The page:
A wave of correspondence has broken across the desk of the Brown Advisor on the related subjects of Brown’s social position, flies, tea and cake. Mrs B. of Oundle wonders why we are not put off from eating cake if a fly happens to have landed on it, but we are repulsed by flies in tea. I suspect Mrs B. that it is because the flies on cake tend to buzz off if you flap a hand at them.
A regular contributor, Miss R. of Stanstead Mountfichet has sent me an interesting question – if that benign bozo, Capability Brown, ate cake, and if he did so, whether he would have been provided with a side-plate? Would, he in short, have dined at the top table with the cake, or at some distance below the salt? We may acknowledge that he was somewhat rough, something of a Goth, but would he have been given a side plate? Let’s start with Garrick, definitely able to do posh, but a good friend of Brown’s as well as a client, and here’s a note of Garrick’s Villa made by Joseph Cradock in 1775 ‘There will always be a material difference where the master himself is possessed of a fine taste, when compared with that of any hireling – he will more co-operate with nature – he has a better opportunity of becoming intimately acquainted with the Genius of his own place – a difference not to be explained on paper perhaps, but strongly to be felt ….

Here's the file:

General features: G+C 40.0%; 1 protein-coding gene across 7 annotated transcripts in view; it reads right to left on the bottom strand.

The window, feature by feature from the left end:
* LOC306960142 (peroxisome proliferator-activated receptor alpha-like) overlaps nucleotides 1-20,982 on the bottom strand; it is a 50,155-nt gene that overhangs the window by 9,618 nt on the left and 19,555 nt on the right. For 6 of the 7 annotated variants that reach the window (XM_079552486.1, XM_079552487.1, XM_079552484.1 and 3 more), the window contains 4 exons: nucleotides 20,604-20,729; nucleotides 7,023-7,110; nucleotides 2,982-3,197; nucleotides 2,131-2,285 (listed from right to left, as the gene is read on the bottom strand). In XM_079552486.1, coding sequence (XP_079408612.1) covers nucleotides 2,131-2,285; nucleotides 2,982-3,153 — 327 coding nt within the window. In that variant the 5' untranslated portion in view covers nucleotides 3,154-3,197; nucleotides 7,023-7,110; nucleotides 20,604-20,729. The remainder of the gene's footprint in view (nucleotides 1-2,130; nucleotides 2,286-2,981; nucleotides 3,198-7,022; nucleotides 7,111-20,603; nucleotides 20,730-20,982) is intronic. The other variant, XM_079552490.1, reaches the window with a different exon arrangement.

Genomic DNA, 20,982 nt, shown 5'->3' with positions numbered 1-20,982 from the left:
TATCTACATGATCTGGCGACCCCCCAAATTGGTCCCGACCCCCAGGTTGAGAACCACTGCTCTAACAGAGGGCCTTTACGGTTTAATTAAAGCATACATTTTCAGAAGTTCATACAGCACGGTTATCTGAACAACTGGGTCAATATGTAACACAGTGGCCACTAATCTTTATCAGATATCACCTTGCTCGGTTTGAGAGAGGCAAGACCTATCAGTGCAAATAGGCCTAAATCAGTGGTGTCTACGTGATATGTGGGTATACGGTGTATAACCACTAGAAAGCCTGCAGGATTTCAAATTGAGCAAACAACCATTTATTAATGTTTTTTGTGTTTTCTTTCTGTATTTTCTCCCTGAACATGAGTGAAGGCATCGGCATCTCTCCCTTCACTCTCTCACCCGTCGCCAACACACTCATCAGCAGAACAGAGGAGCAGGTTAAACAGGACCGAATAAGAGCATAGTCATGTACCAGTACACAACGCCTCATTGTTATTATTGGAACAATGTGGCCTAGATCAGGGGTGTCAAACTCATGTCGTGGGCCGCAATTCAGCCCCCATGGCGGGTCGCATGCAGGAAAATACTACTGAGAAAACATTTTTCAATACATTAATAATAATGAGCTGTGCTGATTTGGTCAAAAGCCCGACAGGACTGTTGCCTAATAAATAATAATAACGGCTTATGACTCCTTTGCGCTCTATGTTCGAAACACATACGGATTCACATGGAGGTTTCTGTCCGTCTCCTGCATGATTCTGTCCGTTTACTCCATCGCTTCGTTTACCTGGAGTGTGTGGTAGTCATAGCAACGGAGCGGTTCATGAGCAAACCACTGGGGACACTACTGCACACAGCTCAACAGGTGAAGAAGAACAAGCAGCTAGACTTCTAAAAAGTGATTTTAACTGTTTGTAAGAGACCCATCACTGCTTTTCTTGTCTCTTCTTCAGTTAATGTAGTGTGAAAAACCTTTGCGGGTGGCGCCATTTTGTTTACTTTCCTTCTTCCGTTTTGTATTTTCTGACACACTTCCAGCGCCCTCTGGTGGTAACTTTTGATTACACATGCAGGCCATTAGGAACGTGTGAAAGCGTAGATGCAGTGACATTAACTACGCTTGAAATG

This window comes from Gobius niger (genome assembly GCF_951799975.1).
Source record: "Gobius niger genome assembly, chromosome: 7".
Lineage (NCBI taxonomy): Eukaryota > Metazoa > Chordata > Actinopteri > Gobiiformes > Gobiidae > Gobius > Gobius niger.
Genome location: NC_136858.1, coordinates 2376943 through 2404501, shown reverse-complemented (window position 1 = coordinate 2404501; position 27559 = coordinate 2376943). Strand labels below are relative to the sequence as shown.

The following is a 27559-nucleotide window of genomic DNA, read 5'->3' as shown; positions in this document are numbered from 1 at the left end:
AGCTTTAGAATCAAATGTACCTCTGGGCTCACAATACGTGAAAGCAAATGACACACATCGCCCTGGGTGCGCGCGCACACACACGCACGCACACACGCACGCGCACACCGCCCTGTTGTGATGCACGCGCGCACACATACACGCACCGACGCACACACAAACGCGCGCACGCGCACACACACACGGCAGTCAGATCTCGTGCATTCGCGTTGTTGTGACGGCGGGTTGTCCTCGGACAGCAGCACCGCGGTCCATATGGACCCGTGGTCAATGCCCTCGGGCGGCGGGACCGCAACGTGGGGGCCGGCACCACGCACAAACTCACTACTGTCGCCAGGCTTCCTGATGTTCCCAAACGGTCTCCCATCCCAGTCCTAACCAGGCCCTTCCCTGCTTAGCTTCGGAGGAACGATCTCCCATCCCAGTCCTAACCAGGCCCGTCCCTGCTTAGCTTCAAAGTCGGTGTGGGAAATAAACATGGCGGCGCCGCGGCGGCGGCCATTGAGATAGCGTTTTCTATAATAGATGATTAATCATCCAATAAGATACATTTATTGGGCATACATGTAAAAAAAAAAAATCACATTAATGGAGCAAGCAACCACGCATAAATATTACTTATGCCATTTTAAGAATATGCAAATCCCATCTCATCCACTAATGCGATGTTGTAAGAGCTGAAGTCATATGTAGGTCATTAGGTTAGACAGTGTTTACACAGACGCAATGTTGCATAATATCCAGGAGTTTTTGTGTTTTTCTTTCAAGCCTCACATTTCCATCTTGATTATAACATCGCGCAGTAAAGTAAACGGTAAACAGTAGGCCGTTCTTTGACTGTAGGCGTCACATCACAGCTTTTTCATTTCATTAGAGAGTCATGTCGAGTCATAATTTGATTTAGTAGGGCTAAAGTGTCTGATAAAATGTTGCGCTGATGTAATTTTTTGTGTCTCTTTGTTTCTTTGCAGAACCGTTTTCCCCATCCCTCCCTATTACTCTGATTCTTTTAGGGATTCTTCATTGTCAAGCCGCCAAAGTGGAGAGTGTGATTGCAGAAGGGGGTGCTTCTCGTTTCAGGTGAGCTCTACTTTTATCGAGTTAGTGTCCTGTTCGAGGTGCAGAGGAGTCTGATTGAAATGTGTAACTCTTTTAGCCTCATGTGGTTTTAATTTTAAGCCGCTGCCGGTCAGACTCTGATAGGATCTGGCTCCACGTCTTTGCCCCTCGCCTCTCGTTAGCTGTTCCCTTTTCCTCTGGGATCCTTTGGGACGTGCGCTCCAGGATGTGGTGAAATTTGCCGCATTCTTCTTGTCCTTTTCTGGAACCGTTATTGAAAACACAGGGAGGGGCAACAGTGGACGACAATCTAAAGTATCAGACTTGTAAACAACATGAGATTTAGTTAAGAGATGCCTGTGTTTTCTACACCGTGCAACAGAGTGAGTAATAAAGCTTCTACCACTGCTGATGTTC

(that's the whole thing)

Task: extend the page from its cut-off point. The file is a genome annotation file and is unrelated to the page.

No wonder that our taste in England is still to be condemned, since most of our largest gardens are laid out by some general undertaker, who, regardless of the peculiar beauties of each situation, introduces the same objects at the same distances in all.’
He could hardly have been more explicit: Brown is a ‘hireling’ and a ‘general undertaker’, his taste is ‘to be condemned’, he is so far below the salt that his name is not worthy of mention.
William Chambers’ attack on Brown was aimed both at his class and his jumped-up ambition for clambering out of the melon ground at Kirkharle. It seems clear that Horace Walpole himself did not really like Brown, who worked ‘with persevering uniformity, for he was a consummate mannerist’ and whose ‘reputation and consequent wealth gave him almost exclusive pretensions’. He was bound to champion Brown because he was the purely English saviour of English landscape with impeccable English credentials (home-bred, untutored), and it was for his likeness to Adam, the original man, that Walpole’s ‘bad epitaph’ honoured Brown, but still, so far as Walpole was concerned, Brown was not a gentleman. He was a man of home-brewed rivers, made with a spade and a watering-pot and his ubiquity was against him: ‘it would be barely possible to enumerate all the villas and their environs which he re-modelled’.
I couldn’t agree more about the sheer number of places he worked on, but as regards the flies and the cake, well, with your permission I shall draw the subject to a close.